Art History - The Thanksgiving Tradition Through Its Many Angles, Art & Voices
Learner re-examines the Thanksgiving story starting with the Wampanoags, the arrival of the Mayflower, the historical events leading to its declaration as a national holiday and how it's celebrated by some Natives & Non-Native Americans.
Pamela Ocana, M.A. - Humanities/Yoga/Art/Languages
345 total reviews for this teacher
2 reviews for this class
Completed by 4 learners
learners per class
How does a “One-Time” class work?
Meets once at a scheduled time
Live video chat, recorded and monitored for safety and quality
Great for exploring new interests and different styles of teachers
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In this semi-private, introduction level class, Learner will follow with an unbiased compass of integrity, a sensitive re-examination of over 400 years of history from 1614 to present day, to learn about and/or re-examine the origin of the Thanksgiving holiday which today is observed by some with joyous family reunions and festivities, and by others with solemnity as a National Day of Mourning. The class materials are based on the challenging history surrounding the legacy of this holiday...
Students will learn historically accurate descriptions and facts (age appropriate) surrounding the origin of the Thanksgiving holiday.
Teacher holds a summa cum laude B.A. in psychology; an M.A. in Liberal Studies/Humanities; her thesis work focused on Symbiotic Relationships, An Exploration of Foreign Born American Artists Living and Working in Central Florida; she subsequently curated an art exhibit at Orlando's City Hall in Florida which was kept on display for 5 months and invited inclusion and appreciation for the richness brought by diversity; she teaches Yoga & Humanities at the College Level, and specializes in interdisciplinary studies, drawing from historical context, as well as from the arts; and is involved with the Peace & Justice Institute from Valencia College.
Informal, throughout class and with a final review.
1 hour per week in class, and an estimated 0 - 1 hours per week outside of class.
This class presentation includes subjects of: Colonization, King Philip‘s War, also known as the First Indian War or Metacom's War, the Mayflower history, ensuing relationships between Colonists and the Wampanoags, and the emerging conflicts such as land theft, violence; class also includes which ones may have been the food sources included in the first harvest celebration as an opportunity to give thanks, to today's alternatives from turkey to meatless. Class material is not visually violent. It rather focuses on a multi-dimensional telling of this chapter in American history, keeping an unbiased angle that covers both sides of this story, and aims to inspire to learn from the past for a better future.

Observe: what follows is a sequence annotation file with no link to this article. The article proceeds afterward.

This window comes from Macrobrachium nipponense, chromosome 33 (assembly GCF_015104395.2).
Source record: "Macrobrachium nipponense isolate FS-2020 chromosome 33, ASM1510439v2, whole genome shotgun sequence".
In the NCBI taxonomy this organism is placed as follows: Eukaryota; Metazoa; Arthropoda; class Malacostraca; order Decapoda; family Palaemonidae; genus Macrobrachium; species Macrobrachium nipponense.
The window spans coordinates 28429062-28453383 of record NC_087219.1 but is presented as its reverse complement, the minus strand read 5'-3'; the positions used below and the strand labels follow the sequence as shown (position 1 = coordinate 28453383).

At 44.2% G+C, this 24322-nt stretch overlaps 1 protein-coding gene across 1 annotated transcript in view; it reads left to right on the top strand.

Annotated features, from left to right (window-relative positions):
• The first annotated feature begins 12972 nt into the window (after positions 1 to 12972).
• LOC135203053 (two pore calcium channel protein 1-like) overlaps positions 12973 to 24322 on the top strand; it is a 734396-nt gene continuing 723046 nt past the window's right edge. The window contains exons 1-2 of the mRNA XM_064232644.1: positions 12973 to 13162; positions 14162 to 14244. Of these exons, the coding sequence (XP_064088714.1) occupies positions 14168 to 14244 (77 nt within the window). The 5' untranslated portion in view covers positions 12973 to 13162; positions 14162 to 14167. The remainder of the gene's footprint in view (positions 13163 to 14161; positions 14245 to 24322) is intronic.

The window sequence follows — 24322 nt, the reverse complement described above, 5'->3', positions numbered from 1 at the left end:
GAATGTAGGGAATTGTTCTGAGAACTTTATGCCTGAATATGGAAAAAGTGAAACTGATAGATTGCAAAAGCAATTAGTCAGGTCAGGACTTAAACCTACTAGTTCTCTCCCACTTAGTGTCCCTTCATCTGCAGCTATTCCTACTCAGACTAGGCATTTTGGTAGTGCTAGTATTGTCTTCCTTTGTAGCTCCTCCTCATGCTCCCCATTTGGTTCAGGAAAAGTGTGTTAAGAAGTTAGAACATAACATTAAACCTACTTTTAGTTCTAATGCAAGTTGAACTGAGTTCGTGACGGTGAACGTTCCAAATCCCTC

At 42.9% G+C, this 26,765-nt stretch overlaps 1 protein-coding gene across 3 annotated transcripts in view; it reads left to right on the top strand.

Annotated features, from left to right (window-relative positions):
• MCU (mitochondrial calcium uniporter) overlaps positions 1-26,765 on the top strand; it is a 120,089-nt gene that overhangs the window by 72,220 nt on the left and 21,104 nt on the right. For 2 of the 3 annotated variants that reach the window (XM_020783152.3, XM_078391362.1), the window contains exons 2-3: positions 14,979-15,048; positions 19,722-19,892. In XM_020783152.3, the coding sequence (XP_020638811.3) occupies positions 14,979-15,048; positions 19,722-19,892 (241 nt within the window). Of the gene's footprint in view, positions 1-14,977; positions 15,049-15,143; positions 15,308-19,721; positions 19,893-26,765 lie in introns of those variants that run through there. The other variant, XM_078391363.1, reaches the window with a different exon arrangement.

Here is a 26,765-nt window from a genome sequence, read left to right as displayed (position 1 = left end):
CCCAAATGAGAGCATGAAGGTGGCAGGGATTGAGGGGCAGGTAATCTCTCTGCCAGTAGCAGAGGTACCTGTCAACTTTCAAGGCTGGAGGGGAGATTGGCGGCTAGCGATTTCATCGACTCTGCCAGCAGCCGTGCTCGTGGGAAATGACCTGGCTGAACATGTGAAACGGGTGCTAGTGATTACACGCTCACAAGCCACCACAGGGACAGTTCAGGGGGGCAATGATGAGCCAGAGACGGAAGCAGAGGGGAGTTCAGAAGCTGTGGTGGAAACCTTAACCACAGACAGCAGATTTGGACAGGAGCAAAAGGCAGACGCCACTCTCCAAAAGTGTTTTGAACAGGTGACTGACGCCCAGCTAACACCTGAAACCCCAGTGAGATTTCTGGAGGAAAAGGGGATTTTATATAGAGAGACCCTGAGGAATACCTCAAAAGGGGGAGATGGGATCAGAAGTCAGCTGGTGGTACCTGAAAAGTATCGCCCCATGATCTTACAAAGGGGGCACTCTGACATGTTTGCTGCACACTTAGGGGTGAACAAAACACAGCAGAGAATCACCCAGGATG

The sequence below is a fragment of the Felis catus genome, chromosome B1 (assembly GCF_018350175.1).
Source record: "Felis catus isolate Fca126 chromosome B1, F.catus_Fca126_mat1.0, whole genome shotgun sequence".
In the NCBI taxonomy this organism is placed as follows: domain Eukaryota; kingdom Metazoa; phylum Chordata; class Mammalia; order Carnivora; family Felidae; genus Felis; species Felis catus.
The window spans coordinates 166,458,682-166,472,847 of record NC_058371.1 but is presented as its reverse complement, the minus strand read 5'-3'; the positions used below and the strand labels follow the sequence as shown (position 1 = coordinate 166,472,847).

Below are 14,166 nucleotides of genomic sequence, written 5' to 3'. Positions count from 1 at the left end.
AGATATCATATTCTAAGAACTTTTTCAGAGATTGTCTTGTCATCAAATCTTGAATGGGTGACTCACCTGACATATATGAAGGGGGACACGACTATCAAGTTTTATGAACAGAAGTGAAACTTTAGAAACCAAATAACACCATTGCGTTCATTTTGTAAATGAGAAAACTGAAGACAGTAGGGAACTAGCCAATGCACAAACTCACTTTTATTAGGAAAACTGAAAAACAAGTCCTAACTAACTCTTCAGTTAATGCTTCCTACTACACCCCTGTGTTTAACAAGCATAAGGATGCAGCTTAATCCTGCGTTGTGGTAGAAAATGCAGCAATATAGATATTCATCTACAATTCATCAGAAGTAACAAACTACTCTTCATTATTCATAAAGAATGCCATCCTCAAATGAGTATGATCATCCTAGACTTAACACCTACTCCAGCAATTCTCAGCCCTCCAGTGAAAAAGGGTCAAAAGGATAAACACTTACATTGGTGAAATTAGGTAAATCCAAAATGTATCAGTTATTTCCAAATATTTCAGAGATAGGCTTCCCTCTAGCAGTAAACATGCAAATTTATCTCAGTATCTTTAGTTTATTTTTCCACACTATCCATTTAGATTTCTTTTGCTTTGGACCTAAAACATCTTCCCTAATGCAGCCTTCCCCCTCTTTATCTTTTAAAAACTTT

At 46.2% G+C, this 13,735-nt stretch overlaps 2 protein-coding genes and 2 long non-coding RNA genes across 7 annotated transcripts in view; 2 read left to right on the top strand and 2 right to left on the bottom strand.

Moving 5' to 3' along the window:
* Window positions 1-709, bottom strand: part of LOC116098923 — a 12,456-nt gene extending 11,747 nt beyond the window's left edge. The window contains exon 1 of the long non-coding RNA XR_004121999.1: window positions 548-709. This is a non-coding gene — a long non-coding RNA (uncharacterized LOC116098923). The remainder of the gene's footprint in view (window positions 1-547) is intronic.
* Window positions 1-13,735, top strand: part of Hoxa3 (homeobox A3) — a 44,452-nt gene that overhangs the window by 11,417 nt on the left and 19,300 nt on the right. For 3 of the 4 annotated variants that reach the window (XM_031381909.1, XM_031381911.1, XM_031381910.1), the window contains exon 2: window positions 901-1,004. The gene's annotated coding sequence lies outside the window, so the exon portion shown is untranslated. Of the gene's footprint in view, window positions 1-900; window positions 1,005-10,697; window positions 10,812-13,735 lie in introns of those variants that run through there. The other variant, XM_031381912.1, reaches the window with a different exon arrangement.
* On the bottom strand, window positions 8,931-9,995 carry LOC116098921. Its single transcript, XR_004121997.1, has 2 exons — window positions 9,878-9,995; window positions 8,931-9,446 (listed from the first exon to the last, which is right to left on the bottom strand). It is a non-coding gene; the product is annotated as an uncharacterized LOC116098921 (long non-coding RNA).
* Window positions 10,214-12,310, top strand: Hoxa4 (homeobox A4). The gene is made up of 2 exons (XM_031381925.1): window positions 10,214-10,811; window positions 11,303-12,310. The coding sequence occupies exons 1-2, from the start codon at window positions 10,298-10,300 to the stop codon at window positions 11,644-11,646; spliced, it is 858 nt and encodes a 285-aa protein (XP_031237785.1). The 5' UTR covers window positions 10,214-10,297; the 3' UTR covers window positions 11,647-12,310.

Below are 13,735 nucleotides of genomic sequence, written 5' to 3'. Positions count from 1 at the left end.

Sources used for this class are from: The Library of Congress, the Smithsonian Institution, The British Museum, The Historical Society of New England, New England Historic Society, the Encyclopedia Britannica, video interviews of the Wampanoag people (as gathered for the Mayflower 400 Commemoration event and the Plymouth 400 Commemoration, OUR STORY: 400 Years of Wampanoag History), including statements by David Silverman, from The Smithsonian and the contemporary Wampanoags: Frank James, Steven Peters 'Smoke Signals', Paula Peters, Chief Vernon 'Silent Drum' Lopez, Marcus Hendricks, adding the necessary multiple dimension of voices to this story. A personal interview granted by David S. Weed, Psy.D., Coordinator, Sowams Heritage Area Project, actively involved with the Wampanoag people. Art included in the presentation: "Shawnee Home Life", 1890 by Earnest L. Spybuck (Absentee Shawnee, 1883–1949) Native American; Pilgrim Fathers boarding the Mayflower, by Bernard Gribble; Painting by Robert W. Weir, 1843, at the Capitol Rotunda; Painting by T.H. Matteson - engraved by Gauthier - originally titled Agreement Between the Settlers of New Plymouth; Signing the Mayflower Compact 1620 by Jean Leon Gerome Ferris – 1899; "The First Thanksgiving", 1915, by Jean Louis Gerome Ferris; The First Thanksgiving, 1914 by Jennie Augusta Brownscombe; Library of Congress Metacom (King Philip), Wampanoag sachem, meeting settlers, illustration c. 1911; Portrait of King Philip or Metacom, 1827, by Benjamin Church; A Storm is Coming, 1863, by Sanford Gifford; Home to Thanksgiving, 1867 by John Schutler after George Henry Durrie for Currier and Ives; Maruru (Thanksgiving) 1893–94 by Paul Gaugin; The Thankful Poor, 1894 by Henry Ossawa Tanner; Turkey by Albert Laessle; Thanksgiving, 1935 by Doris Lee; Freedom from Want, 1941-1943 - Home for Thanksgiving, 1945 - Thanksgiving Prayer by Norman Rockwell; Catching the Thanksgiving Turkey, 1943 by Grandma Moses; Pop ArtTurkey, 1961 by Roy Lichtenstein; Thanksgiving, 1965 by Alice Neel; Turkey by Richard Tuttle; Thanksgiving, 2003 by John Currin; Macy’s Parade, 1974-1984, by Joseph Delaney; statue of Massasoit on Cole’s Hill in Plymouth; 46 Million Turkeys by Cheryl Miller; the Wampum belts at The British Museum and the commemorative one made by the Wampanoags for the Commemoration.
Pamela Ocana, M.A. - Humanities/Yoga/Art/LanguagesIt is my passion to share the gifts of Yoga, Meditation, Art History/Humanities, Languages, Kindness & Logic in a joyful & mindful way with children of all ages, including those young at heart. I believe these areas of study help cultivate personal wellbeing, an enriched community, and ultimately, a more peaceful world.
345 total reviews
634 completed classes
1) I teach subjects that have captivated my mind and heart for a lifetime: Mindful Yoga, rooted in its well-proven techniques (Poses, Breathing Control Exercises, and Meditation); kid-friendly Art History classes; Linguistic Explorations intended...